The requirement is simple:
It is desirable that when we use our browser on different computers, we want to feel at home on all of the computers. If we bookmark a website on one computer, other computers should also get it seamlessly. If we end up using a loaner computer, the bookmarks should be readily available online.
When I say feel at home, I have something very Mozilla Firefox specific in mind. I use Firefox’s smart URL bar, or what is called the AwesomeBar, extensively. When I start typing in the URL bar, I like to get suggestions based on my bookmarks and history. When I get the suggestions, I want them to be derived from the latest and the greatest of my bookmarks – bookmarks added on my current computer, or some other computer. Getting history from the other computer would be great too, but just bookmarks should be just fine.
So what are the options? From what I read, there are quite a few…
Weave from Mozilla Labs, to me, is the most promising candidate to solve the problem at hand. But it is far from ready for general consumption. Every new version (that comes out pretty frequently) seems to break something or the other – It is fixed very promptly too – but there is disruption. It is indeed in lab-mode.
Weave synchronizes variety of profile items
What I like about Weave is that it synchronizes almost your entire Firefox profile between multiple Firefox installations – Bookmarks, History, Tabs, Saved Passwords, may be even more in the future. The data is stored (by default) on Mozilla’s servers in an encrypted format, that only your can read. Privacy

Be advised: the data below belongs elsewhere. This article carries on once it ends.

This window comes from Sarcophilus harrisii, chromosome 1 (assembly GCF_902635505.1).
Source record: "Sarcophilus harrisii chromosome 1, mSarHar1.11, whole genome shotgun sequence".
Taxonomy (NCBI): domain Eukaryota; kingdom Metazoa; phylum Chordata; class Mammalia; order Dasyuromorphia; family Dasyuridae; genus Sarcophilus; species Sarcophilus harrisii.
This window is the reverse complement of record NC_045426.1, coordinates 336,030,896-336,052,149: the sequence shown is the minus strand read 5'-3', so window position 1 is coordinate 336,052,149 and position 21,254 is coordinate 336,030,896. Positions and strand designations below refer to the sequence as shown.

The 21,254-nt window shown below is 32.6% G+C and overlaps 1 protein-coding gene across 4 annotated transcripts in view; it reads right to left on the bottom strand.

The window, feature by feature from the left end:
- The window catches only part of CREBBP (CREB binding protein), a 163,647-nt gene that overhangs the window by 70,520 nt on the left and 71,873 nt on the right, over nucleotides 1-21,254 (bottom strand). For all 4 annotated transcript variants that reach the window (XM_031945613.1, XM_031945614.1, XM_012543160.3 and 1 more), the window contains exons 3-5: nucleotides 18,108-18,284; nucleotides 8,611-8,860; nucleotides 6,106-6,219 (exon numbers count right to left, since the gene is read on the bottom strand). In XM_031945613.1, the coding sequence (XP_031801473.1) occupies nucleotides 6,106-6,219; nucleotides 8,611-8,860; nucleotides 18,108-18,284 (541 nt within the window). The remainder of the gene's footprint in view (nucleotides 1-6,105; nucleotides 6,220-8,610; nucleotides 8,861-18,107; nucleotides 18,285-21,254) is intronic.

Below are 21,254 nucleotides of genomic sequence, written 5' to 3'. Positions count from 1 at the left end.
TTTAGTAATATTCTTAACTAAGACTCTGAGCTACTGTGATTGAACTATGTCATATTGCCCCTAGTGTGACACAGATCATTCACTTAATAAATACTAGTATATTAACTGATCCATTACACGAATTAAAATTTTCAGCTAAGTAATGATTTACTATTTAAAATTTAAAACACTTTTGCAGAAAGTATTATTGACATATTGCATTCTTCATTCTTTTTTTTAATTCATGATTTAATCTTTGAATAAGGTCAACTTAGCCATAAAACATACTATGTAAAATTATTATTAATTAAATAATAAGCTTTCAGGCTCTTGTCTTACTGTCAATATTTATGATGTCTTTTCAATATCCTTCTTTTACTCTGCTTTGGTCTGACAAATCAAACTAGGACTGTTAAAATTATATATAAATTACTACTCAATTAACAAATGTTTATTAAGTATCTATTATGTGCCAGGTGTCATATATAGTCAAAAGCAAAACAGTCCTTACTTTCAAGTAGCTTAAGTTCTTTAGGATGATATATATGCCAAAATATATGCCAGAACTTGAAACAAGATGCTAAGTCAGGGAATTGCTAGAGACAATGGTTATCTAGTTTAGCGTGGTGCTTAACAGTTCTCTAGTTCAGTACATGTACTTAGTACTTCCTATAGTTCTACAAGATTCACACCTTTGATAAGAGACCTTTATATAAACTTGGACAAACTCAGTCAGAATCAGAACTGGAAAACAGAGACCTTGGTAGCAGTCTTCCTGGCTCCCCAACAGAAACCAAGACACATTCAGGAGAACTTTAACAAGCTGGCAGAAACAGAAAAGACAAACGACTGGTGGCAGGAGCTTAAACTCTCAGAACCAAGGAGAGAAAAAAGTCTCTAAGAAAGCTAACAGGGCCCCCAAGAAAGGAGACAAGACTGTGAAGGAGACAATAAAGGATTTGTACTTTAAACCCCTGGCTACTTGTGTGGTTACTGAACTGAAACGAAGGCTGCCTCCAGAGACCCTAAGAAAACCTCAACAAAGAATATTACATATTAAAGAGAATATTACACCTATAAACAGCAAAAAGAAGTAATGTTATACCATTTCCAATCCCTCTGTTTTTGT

freaks concerned can setup their own servers, so their data stays with them. But then they must keep the server accessible from the internet.
All this is achieved using the UI elements that already exist in Firefox – namely, the star in the URL bar. It is very intuitive, and in most cases very seamless.
It is really neat.
The down side to weave, is that there is no web interface to the data on the server. So if I am on a loaner computer, or in an internet cafe, my bookmarks are not accessible to me. I cannot use my existing bookmarks. I cannot add a bookmark if I come across something useful.
Delicious is one of the most widely used social bookmarking service. Delicious add-on for Firefox provides an additional bookmarking system where the bookmarks are stored on the Delicious website. The add-on provides handy buttons to manage the online bookmarks.
Delicious adds button that do things similar to Firefox’s star
Although the Delicious website says that the add-on enhances Firefox’s bookmarking system, in my opinion, it is more like an additional bookmarking system. The add-on adds UI elements to Firefox toolbar to interact with Delicious bookmarks. A tag button that functions exactly like the star in Firefox’s URL bar. A new window to add tags to the new bookmark, where you input almost the same information that you do in Firefox’s native interface. A bookmarks menu item, that is very similar to the native Firefox bookmarks menu. There’s just too much redundancy.